The Mars rover Curiosity is pretty much comparable to the size of a Mini Cooper. The rover’s massive size not only creates a new set of problems for powering it, but also for safely landing it.
The NASA Jet Propulsion Laboratory released this latest, overly dramatic video that highlights the challenges of landing the car-sized Curiosity on the Martian landscape this coming August. In short, Curiosity will have to slow itself down from hurdling though space at 13,000 miles per hour to zero in the span of just seven minutes.
If everything goes as planned, Curiosity's space capsule will first hit the Martian atmosphere horizontally, sort of like a plane flying though the sky. Once the capsule passes though the atmosphere and slows to approximately 1,000mph, it will deploy a 51-foot-wide parachute and jettison its heat shield.
Even with the parachute, the rover will still be descending at a rate of 200mph, so the rover module will detach from the remaining capsule and ride the rest of the way down on rocket motors. These rockets will also carry the module to its landing zone, cut off its horizontal velocity, and prepare it for a gentle vertical landing.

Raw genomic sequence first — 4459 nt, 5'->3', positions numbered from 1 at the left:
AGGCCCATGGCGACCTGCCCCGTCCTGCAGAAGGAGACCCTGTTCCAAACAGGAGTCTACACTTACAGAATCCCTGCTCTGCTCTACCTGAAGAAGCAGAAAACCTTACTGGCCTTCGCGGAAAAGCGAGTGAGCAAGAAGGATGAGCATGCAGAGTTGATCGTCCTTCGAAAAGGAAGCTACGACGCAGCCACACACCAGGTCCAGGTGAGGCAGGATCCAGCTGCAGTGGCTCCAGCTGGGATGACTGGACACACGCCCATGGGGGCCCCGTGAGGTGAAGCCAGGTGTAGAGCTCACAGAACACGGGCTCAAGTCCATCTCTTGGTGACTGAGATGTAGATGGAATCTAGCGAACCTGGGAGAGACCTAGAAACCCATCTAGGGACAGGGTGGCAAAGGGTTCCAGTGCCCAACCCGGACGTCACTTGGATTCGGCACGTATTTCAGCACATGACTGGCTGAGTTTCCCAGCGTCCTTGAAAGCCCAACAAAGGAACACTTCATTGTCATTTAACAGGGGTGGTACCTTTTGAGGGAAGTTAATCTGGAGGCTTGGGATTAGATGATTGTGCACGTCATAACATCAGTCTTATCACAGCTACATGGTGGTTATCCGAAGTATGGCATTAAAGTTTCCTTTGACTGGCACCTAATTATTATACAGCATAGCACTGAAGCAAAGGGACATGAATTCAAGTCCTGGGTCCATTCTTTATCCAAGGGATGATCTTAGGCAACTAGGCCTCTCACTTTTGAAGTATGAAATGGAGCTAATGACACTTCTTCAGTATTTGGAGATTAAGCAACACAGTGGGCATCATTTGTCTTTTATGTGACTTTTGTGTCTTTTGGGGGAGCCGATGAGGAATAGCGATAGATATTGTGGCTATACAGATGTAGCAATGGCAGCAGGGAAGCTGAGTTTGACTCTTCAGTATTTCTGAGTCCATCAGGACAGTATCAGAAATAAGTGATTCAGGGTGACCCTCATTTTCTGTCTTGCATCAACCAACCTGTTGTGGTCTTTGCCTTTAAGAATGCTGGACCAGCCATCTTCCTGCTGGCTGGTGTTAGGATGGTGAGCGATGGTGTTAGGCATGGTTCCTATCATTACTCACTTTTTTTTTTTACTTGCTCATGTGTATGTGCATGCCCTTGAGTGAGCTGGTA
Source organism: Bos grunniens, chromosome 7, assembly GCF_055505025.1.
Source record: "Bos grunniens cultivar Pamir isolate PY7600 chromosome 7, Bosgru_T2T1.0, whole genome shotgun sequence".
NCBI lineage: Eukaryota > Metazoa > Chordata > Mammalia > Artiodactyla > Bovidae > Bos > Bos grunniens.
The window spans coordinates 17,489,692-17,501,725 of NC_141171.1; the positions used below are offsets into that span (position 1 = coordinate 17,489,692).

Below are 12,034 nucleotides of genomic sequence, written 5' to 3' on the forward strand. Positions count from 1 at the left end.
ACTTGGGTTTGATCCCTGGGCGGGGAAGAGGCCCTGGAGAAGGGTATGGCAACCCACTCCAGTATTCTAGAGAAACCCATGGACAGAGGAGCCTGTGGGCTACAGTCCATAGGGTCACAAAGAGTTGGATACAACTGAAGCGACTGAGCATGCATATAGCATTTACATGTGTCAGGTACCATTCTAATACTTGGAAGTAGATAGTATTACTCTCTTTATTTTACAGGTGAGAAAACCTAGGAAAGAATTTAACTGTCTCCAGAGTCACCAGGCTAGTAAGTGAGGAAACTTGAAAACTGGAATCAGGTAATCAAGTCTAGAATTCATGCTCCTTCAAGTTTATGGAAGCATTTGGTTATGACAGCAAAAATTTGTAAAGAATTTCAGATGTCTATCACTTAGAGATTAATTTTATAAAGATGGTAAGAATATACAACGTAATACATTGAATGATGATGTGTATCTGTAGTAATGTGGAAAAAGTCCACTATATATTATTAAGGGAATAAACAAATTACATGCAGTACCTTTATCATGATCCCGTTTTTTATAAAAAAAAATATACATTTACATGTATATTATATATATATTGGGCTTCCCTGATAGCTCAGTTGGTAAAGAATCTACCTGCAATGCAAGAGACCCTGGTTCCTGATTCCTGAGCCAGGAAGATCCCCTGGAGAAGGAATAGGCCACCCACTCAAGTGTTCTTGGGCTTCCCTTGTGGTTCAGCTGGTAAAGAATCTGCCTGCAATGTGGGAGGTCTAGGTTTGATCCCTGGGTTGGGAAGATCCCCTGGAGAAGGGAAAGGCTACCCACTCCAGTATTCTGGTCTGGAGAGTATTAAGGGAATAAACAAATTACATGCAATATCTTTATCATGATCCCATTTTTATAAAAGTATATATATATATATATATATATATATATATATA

The module won’t land on the ground as a whole unit like a Harrier jet. Instead, it'll detach from the rocket platform while lowering itself to the ground using a set of cables in a sky-crane maneuver.
The craziest thing is that this entire process will take just seven minutes to complete. But the worst thing is that it takes 14 minutes for Curiosity to send a signal back to Earth, so NASA scientists won't know right away whether Curiosity safely landed safely or created a very expensive crater.
Godspeed, Curiosity rover.
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